We have far more choices than we have excuses in life. Ultimately, it was my choice to paint the building even though I knew the chances of a night of discomfort were likely to follow. I refuse to be that person who tells everyone who complains about their job how I would love to work but my doctors tell me not to. I won’t stop working out and using my pain as an excuse for gaining weight and falling out of shape. Pain, fatigue, and depression are parts of my life, but they do not make up my entirety. They are part of an equation that when added up equals who I am. But so is my work ethic, humor, consideration, and countless other things.

Life’s a beach Ocean Beach, San Diego, CA
(Tim Forkes)

I did not work or hurt today nearly as much as I enjoyed the fullness of what the day offered. It was a day where my wife and I enjoyed watching our five dogs try to open their presents. It was a day of sunshine that included a great conversation with a resident from Florida. It was a day spent with my children. It was a day of accompaniment, joy, and love. The sum of these things all outweigh any discomfort I feel. They bring me energy despite a rough night of sleep last night. Best of all, they fill me with a sense of positivity where once there was little light shining inside me.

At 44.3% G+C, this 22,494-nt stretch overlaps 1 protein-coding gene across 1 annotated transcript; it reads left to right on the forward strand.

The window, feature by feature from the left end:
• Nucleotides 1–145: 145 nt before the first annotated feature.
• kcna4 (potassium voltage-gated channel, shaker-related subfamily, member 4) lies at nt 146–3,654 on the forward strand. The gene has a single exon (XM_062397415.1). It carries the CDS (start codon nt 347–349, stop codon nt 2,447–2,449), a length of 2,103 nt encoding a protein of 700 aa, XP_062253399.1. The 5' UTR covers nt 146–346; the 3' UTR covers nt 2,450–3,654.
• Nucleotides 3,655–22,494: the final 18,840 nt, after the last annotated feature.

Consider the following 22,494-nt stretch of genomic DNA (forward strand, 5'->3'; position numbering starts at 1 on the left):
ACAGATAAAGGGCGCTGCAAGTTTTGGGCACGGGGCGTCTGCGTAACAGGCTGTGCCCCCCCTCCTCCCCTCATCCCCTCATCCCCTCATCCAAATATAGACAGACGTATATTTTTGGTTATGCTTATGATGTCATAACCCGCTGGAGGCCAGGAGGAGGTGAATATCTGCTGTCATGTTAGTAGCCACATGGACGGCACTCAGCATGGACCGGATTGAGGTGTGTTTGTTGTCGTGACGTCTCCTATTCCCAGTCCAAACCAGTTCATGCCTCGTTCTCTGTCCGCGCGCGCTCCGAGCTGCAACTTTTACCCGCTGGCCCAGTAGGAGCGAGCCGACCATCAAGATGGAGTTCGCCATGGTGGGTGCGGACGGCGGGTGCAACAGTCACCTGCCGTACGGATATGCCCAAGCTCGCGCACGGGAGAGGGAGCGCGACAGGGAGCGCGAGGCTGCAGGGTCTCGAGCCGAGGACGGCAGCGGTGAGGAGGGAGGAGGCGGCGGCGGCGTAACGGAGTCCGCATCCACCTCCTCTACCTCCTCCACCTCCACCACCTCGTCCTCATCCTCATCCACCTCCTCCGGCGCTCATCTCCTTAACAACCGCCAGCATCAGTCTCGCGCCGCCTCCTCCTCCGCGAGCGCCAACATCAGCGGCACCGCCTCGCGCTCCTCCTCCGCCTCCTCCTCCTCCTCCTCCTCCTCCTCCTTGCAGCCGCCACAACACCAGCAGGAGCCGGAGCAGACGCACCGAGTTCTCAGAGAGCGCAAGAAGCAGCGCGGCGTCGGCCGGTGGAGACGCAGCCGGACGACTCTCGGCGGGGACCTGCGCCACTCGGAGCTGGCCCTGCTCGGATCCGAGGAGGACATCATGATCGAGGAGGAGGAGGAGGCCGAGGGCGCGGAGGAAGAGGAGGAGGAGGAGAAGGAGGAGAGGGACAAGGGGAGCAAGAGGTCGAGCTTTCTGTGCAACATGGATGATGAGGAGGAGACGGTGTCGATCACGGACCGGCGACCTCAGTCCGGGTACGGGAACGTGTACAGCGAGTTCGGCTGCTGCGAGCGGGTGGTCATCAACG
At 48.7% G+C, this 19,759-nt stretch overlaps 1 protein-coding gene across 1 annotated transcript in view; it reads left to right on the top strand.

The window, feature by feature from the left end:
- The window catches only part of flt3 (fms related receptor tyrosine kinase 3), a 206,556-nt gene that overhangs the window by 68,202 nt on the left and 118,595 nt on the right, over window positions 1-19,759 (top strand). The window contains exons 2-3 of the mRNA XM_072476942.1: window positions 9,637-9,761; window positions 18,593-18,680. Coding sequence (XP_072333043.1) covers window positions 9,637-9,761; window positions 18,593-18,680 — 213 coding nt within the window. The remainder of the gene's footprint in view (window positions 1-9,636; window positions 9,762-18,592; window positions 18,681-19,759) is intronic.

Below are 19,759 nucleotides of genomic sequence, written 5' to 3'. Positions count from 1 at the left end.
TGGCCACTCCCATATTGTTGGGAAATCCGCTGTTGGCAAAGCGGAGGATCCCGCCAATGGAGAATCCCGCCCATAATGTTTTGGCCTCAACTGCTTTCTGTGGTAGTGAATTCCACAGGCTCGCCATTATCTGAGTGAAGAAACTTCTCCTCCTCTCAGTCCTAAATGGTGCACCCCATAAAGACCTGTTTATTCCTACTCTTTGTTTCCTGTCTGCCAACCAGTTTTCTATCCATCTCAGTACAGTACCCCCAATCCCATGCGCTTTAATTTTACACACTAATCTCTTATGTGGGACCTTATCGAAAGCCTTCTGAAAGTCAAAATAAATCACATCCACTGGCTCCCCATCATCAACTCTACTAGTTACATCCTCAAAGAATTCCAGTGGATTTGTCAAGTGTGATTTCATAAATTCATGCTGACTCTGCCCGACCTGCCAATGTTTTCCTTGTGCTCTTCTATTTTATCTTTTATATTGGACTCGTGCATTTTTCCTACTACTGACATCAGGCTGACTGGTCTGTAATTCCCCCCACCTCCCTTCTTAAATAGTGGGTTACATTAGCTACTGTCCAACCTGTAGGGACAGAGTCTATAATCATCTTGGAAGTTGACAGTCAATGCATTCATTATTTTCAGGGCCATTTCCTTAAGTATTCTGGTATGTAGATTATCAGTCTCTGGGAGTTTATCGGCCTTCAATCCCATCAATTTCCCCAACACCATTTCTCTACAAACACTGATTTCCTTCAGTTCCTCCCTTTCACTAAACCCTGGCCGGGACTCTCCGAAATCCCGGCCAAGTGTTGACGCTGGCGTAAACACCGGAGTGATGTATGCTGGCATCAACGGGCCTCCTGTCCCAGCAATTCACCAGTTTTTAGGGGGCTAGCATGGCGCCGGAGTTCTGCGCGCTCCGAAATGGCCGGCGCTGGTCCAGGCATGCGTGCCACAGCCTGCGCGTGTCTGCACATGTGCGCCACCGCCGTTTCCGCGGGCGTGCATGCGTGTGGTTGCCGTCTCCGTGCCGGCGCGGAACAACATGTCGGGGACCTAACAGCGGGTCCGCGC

Normal is always new. It might take work, but it is work worth doing. Merry Christmas!

 

 


About the author

James Moore

Jim is a life long resident of California and retired school teacher with 30 years in public education. Jim earned his BA in History from CSU Chico in 1981 and his MA in Education from Azusa Pacific University in 1994. He is also the author of Teaching The Teacher: Lessons Learned From Teaching. Jim considers himself an equal opportunity pain in the ass to any political party, group, or individual who looks to profit off of hypocrisy. When he is not pointing out the conflicting words and actions of our leaders, the NFL commissioner, or humans in general, he can be found riding his bike for hours on end while pondering his next article. Jim recently moved to Camarillo, CA after being convinced to join the witness protection program. Contact the author.